Five years ago, a team of researchers set out to determine why asthma is such a severe urban health problem.
They penetrated the worst neighborhoods in seven big cities and spent $17 million vacuuming up dust, administering allergy tests and poring over the medical records of poor children.
In a few months, their first formal reports will hit the medical journals; perhaps 50 papers will be published. But in the end, the piles of data largely boil down to a single nasty word:
The surprising result is likely, in time, to change the way the medical world thinks about childhood asthma. Already, those in charge of the study view these bugs as a serious public health hazard.
Dr. Richard Evans, an asthma specialist at Children’s Memorial Hospital in Chicago, hardly paused when asked to name the most urgent step to prevent the problem he treats every day.
“The one thing I would do is help people eliminate cockroaches.” Certainly, other problems besides roaches contribute to asthma among the poor - decrepit housing, the so-so quality of doctoring at some Medicaid clinics, fragmented families.
Furthermore, asthma is hardly restricted to the poor; it is the most common chronic illness of childhood.
Yet, the disease takes its greatest toll in the nation’s poorest locales. In New York City, for instance, 8.6 percent of children in the Bronx have asthma, double the rate for urban residents nationally. Seeing people on street corners taking puffs from asthma inhalers is commonplace.
Children’s asthma usually is caused by an allergic reaction to a substance that makes them wheeze, called an antigen. And of all the possible asthma-provoking materials youngsters encounter in homes, cockroach antigens appear to be the most powerful.
Identifying the antigens in poor children’s asthma was a top goal of the National Cooperative Inner City Asthma Study.
At the start, the experts assumed the culprit would turn out to be the dust mite, the microscopic bug that, along with cats, is the leading cause of asthma in the suburbs.
But no. After testing 1,528 children under age 10 and visiting half their homes, the researchers discovered the leading antigen by far was proteins in the droppings and carcasses of Blattella germanica, the German cockroach.
It turned out that 38 percent of the asthmatic youngsters were allergic to roaches. But even more surprising to the doctors involved were the staggering quantities of cockroach crud in these apartments.
A hint of wonder, even horror, tinges their voices when they talk about where they found cockroach residue.
Levels often were sky-high in kitchens, of course, and bathrooms. But the stuff was everywhere in the apartments - even the beds.
“There were huge levels of cockroach antigens, much higher than has ever been reported,” said Dr. Peyton Eggleston of Johns Hopkins University, one of the researchers. “Almost every house had detectable levels.”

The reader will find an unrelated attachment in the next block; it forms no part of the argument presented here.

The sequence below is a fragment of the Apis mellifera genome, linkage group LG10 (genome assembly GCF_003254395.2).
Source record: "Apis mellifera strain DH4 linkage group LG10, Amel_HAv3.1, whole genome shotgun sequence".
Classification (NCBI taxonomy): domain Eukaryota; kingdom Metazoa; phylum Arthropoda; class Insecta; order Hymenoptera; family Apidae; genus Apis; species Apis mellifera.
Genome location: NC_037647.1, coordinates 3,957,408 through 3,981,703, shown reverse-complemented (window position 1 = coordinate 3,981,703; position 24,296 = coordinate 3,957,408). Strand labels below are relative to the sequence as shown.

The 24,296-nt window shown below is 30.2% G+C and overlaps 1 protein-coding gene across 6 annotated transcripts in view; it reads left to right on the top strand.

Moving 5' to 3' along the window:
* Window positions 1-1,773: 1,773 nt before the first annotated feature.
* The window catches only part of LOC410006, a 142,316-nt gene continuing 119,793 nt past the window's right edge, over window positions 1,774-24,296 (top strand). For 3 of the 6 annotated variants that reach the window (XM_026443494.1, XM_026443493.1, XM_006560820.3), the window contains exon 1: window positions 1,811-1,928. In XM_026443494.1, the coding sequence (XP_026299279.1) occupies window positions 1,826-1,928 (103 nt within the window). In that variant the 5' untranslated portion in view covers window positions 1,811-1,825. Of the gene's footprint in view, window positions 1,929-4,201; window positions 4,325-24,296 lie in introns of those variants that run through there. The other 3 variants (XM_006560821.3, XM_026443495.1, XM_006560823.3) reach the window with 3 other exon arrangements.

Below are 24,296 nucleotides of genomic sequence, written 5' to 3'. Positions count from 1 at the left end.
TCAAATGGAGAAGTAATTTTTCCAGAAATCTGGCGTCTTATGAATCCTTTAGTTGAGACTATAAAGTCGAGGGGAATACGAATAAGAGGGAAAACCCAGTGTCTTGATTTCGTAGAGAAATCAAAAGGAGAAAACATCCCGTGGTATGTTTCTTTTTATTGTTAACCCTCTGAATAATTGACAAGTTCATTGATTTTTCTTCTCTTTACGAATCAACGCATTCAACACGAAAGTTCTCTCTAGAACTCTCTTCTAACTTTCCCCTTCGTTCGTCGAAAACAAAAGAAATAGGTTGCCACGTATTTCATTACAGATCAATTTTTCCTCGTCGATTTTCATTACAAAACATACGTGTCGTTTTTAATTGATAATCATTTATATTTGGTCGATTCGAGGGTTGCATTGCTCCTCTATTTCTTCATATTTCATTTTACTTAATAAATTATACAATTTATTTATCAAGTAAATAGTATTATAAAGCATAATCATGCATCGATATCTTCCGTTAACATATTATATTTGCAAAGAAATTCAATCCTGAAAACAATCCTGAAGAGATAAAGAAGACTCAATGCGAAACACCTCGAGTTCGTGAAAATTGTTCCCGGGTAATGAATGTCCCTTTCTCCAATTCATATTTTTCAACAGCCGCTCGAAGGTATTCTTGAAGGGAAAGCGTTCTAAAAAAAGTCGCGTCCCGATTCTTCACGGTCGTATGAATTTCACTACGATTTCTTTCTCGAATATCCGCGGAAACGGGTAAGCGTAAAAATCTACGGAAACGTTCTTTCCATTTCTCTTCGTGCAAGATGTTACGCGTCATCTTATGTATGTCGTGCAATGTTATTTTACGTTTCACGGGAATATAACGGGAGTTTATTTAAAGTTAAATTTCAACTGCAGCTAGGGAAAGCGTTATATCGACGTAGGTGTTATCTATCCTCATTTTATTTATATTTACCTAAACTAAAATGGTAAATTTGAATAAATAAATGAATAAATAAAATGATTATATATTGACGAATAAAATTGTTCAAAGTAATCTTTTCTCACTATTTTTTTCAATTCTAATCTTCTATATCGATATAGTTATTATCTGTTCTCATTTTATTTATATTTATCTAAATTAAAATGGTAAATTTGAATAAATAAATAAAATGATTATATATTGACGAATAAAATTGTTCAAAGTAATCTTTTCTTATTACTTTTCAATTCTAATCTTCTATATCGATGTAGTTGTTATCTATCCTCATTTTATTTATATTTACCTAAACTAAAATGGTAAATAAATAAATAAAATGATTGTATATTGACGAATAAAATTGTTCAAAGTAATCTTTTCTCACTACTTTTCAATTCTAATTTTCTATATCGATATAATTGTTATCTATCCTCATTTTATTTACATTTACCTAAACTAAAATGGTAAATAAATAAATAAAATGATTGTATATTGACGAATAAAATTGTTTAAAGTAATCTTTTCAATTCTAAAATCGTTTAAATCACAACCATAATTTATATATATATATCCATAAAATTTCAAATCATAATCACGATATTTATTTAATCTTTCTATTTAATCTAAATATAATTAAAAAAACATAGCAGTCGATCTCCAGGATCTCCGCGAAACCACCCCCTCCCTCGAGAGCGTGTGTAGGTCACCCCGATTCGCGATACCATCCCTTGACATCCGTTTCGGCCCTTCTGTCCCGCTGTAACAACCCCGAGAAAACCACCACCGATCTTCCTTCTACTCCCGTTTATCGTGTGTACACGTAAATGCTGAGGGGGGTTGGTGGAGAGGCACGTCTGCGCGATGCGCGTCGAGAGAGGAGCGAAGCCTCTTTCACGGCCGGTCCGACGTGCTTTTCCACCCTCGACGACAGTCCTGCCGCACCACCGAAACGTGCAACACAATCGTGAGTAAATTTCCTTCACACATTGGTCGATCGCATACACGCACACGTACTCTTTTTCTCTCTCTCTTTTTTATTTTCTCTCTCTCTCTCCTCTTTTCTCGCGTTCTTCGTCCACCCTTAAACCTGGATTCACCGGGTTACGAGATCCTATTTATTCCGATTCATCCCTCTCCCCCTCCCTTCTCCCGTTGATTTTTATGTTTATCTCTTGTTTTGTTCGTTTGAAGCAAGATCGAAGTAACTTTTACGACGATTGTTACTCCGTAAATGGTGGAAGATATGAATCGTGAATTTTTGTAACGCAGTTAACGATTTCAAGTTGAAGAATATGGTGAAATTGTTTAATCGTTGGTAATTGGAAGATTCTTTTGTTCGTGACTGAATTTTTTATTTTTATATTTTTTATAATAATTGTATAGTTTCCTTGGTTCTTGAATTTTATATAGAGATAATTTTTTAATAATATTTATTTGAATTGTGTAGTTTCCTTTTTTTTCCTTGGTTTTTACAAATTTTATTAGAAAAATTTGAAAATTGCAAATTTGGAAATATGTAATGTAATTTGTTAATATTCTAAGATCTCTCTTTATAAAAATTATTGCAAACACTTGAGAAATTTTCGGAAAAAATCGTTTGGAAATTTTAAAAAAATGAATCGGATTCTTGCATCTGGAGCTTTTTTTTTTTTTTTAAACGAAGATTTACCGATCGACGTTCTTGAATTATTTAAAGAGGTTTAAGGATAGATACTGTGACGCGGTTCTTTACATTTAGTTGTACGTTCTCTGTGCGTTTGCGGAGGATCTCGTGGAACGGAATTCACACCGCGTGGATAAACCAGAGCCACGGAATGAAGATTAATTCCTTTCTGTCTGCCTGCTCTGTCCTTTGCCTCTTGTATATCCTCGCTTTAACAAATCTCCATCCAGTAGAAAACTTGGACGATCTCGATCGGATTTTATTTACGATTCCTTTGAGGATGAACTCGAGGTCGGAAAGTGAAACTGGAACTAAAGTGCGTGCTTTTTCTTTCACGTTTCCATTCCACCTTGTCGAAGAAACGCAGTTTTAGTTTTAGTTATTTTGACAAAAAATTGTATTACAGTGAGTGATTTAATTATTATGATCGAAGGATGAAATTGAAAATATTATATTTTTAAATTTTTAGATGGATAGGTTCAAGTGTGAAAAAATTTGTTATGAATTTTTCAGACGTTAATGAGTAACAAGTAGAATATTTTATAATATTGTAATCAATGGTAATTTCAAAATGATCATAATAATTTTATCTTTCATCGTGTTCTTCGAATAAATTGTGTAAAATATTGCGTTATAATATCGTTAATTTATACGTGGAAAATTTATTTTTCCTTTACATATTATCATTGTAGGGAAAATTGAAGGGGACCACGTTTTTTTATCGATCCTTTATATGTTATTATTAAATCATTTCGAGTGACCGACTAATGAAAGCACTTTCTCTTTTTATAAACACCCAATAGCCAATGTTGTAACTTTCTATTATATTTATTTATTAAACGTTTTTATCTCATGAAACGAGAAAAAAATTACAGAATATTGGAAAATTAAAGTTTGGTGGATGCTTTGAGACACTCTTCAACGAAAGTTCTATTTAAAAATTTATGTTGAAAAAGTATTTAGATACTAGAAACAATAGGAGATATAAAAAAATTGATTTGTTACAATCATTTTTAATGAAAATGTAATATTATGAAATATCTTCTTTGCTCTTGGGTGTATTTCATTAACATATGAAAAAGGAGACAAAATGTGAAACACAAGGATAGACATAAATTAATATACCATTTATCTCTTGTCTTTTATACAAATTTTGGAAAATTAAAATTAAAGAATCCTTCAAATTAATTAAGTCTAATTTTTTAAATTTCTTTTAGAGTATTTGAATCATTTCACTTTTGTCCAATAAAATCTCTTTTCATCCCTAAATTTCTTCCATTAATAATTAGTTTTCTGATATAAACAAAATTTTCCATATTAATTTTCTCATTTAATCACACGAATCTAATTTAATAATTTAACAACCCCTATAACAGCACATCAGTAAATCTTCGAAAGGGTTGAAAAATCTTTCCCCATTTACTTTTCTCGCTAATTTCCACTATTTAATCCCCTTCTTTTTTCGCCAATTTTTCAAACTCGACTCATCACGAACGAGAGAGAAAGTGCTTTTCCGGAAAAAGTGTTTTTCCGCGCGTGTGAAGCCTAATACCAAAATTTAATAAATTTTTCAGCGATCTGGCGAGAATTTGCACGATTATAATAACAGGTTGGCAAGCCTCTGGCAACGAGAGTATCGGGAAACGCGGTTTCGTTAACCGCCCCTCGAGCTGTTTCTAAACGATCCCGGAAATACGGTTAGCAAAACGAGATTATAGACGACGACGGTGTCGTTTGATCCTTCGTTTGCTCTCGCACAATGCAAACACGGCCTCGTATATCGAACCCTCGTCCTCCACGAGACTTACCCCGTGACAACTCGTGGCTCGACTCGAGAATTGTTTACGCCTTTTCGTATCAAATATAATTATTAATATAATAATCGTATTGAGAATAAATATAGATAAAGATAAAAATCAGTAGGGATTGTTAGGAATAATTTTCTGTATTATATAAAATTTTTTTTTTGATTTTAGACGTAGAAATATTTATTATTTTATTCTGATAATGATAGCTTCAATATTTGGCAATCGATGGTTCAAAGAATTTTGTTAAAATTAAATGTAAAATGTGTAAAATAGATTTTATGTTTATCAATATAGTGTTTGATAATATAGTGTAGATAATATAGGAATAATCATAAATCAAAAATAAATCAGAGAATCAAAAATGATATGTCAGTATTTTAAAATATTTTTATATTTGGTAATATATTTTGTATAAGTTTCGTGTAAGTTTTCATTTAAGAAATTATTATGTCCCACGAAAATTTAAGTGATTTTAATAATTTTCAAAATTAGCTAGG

This is not much of a surprise to Keith LaRue, an exterminator for American Pest Management of Tacoma Park, Md., who helped gather samples for the study.
One recent beautiful spring morning, he made his rounds through some of the most depressing neighborhoods in the nation’s capital.
His first stop was on Martin Luther King Boulevard in southwest Washington, at a dark one-bedroom basement apartment in a big brick complex. Stomach-churning stink filled the dead air.
“What you smell,” he said simply, “is roach.”
The kitchen walls were speckled brown with cockroach droppings. LaRue opened a cupboard and lifted a frying pan. Four or five roaches darted away.
More ran over the plates, around the cereal boxes, under the refrigerator, into the full garbage can, up the walls and into the crack between the door trim and the ceiling. On the floor were too many to count - live ones, dead ones. The floor hadn’t been swept in a long time.
It was 9:30 a.m. In the bedroom, a young woman and her two babies slept on one of the three beds. None of them stirred while LaRue did his work.
Meanwhile, in the living room, two 50-ish men watched TV from the sofas where they had spent the night.
John and his friend Joseph offered a few details about the woman sleeping in the next room: She’s Tina, she’s 22 and she has asthma.
LaRue guessed the apartment was home to maybe 5,000 German cockroaches.
“This is typical in this area,” he said.
LaRue may have underestimated. Rick Brenner, a cockroach expert at the U.S. Department of Agriculture, counted the German cockroaches in about 1,000 low-income apartments in Gainesville, Fla. The median number per unit - 13,000.
The levels of infestation are particularly important. Dr. Alkis Togias of Johns Hopkins, who is looking at a cross section of teenage asthma victims in Baltimore, found that the more cockroaches in victims’ homes, the greater the teens’ chance of being allergic to roaches and the more severe their asthma.
Half of the poor asthma victims in his study were allergic to roaches compared with just 10 percent of adolescents from upper-income families.
“As we have built more energy-efficient structures, humans now breathe less fresh air than they ever have,” the USDA’s Brenner said.
With little air exchange, antigens from bugs, molds, cats and dogs build up inside houses.
Wall-to-wall carpeting, another feature of new construction, also grows heavy with trapped antigens, even in clean-looking homes.
MEMO: This sidebar appeared with the story: 13,000 PER APARTMENT A count of the German cockroaches in about 1,000 low-income apartments in Gainesville, Fla., showed the median number per unit was 13,000.
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